HUNTSVILLE — Northrop Grumman’s Integrated Battle Command System completed the final, demanding assessment, during its recent Operational Test and Evaluation.

This was the final test before the Army decides to move the program from low-rate initial production to full-rate production. The decision would allow the system to be fielded around the world, according to Northrop Grumman.

The system began its flight tests in January at White Sands Missile Range. Throughout the 10-month period, soldiers operated the IBCS in attack and defense scenarios under realistic operating conditions. The system was stressed as never before, Northrop Grumman said, while under scrutiny by Army independent evaluators.

“Throughout (the test and evaluation), we’ve shown how IBCS enables the warfighter to make more informed and faster decisions,” said Christine Harbison, vice president and general manager, combat systems and mission readiness, Northrop Grumman. “IBCS is ready for today’s threats and those of the future, making Joint All-Domain Command and Control a reality.”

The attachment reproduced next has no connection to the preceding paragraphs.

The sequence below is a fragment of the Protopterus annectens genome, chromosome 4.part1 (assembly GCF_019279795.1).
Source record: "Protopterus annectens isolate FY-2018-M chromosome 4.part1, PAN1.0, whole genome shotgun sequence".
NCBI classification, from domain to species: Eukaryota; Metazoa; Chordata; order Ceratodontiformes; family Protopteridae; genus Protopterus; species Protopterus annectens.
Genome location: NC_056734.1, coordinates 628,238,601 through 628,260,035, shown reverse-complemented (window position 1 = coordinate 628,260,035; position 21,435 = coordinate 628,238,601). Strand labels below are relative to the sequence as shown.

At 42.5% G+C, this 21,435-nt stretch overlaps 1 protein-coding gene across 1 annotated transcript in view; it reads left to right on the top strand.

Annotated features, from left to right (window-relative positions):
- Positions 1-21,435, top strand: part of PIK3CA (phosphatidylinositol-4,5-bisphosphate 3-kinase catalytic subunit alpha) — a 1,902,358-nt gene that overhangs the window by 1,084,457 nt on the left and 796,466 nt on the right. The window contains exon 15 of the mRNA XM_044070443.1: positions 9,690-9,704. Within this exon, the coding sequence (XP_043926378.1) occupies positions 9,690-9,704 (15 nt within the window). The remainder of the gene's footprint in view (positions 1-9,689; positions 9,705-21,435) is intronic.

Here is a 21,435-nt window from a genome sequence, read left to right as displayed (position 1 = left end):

During the tests, the system detected, tracked, and intercepted threats that included a high-speed, high-performance tactical ballistic missile and two cruise missile surrogates during a high-stress electronic attack.

Once fielded, IBCS will extend the battlespace, enabling the warfighter to quickly see and act on data across the entire battlefield.

Inside the Integrated Battle Command System operations center at White Sands Missile Range, New Mexico. [Source: U.S. Army]